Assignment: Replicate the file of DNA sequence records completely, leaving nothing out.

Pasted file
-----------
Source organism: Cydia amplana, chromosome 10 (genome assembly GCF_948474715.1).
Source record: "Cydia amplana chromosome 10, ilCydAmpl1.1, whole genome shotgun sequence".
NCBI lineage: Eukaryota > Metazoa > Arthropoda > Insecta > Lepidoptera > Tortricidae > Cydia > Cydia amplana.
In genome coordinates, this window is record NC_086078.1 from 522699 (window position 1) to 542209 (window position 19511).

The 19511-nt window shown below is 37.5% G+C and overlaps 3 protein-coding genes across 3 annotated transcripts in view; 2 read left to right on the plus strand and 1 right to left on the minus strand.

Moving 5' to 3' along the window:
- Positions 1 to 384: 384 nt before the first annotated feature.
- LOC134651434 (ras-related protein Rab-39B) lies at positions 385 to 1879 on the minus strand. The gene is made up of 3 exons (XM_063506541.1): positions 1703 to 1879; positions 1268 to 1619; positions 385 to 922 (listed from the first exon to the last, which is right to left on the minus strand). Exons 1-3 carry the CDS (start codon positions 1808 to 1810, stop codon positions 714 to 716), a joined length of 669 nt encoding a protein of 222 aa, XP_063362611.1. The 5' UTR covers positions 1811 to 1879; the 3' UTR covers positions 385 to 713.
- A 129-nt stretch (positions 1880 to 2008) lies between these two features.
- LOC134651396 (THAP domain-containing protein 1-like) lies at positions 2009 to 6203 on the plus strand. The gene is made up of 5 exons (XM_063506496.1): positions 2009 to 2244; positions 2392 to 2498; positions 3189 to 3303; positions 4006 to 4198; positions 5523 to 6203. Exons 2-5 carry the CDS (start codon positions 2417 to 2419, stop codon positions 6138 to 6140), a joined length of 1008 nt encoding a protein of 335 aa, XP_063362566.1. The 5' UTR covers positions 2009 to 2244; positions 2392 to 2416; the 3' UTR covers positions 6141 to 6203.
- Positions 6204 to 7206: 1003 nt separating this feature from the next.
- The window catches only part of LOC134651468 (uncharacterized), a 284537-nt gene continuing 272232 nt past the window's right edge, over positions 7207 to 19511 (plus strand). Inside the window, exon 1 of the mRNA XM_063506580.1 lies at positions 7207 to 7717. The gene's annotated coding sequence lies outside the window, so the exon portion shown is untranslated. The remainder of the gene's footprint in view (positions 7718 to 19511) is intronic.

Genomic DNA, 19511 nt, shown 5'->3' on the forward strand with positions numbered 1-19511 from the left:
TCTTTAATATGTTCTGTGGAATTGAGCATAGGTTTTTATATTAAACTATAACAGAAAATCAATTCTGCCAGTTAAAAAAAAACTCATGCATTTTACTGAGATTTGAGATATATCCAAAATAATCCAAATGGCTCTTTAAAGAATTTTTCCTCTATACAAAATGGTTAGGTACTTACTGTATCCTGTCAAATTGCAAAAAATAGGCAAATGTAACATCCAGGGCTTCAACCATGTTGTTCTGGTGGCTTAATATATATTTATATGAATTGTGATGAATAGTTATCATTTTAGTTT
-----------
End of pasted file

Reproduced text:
Source organism: Cydia amplana, chromosome 10 (genome assembly GCF_948474715.1).
Source record: "Cydia amplana chromosome 10, ilCydAmpl1.1, whole genome shotgun sequence".
NCBI lineage: Eukaryota > Metazoa > Arthropoda > Insecta > Lepidoptera > Tortricidae > Cydia > Cydia amplana.
In genome coordinates, this window is record NC_086078.1 from 522699 (window position 1) to 542209 (window position 19511).

The 19511-nt window shown below is 37.5% G+C and overlaps 3 protein-coding genes across 3 annotated transcripts in view; 2 read left to right on the plus strand and 1 right to left on the minus strand.

Moving 5' to 3' along the window:
- Positions 1 to 384: 384 nt before the first annotated feature.
- LOC134651434 (ras-related protein Rab-39B) lies at positions 385 to 1879 on the minus strand. The gene is made up of 3 exons (XM_063506541.1): positions 1703 to 1879; positions 1268 to 1619; positions 385 to 922 (listed from the first exon to the last, which is right to left on the minus strand). Exons 1-3 carry the CDS (start codon positions 1808 to 1810, stop codon positions 714 to 716), a joined length of 669 nt encoding a protein of 222 aa, XP_063362611.1. The 5' UTR covers positions 1811 to 1879; the 3' UTR covers positions 385 to 713.
- A 129-nt stretch (positions 1880 to 2008) lies between these two features.
- LOC134651396 (THAP domain-containing protein 1-like) lies at positions 2009 to 6203 on the plus strand. The gene is made up of 5 exons (XM_063506496.1): positions 2009 to 2244; positions 2392 to 2498; positions 3189 to 3303; positions 4006 to 4198; positions 5523 to 6203. Exons 2-5 carry the CDS (start codon positions 2417 to 2419, stop codon positions 6138 to 6140), a joined length of 1008 nt encoding a protein of 335 aa, XP_063362566.1. The 5' UTR covers positions 2009 to 2244; positions 2392 to 2416; the 3' UTR covers positions 6141 to 6203.
- Positions 6204 to 7206: 1003 nt separating this feature from the next.
- The window catches only part of LOC134651468 (uncharacterized), a 284537-nt gene continuing 272232 nt past the window's right edge, over positions 7207 to 19511 (plus strand). Inside the window, exon 1 of the mRNA XM_063506580.1 lies at positions 7207 to 7717. The gene's annotated coding sequence lies outside the window, so the exon portion shown is untranslated. The remainder of the gene's footprint in view (positions 7718 to 19511) is intronic.

Genomic DNA, 19511 nt, shown 5'->3' on the forward strand with positions numbered 1-19511 from the left:
TCTTTAATATGTTCTGTGGAATTGAGCATAGGTTTTTATATTAAACTATAACAGAAAATCAATTCTGCCAGTTAAAAAAAAACTCATGCATTTTACTGAGATTTGAGATATATCCAAAATAATCCAAATGGCTCTTTAAAGAATTTTTCCTCTATACAAAATGGTTAGGTACTTACTGTATCCTGTCAAATTGCAAAAAATAGGCAAATGTAACATCCAGGGCTTCAACCATGTTGTTCTGGTGGCTTAATATATATTTATATGAATTGTGATGAATAGTTATCATTTTAGTTT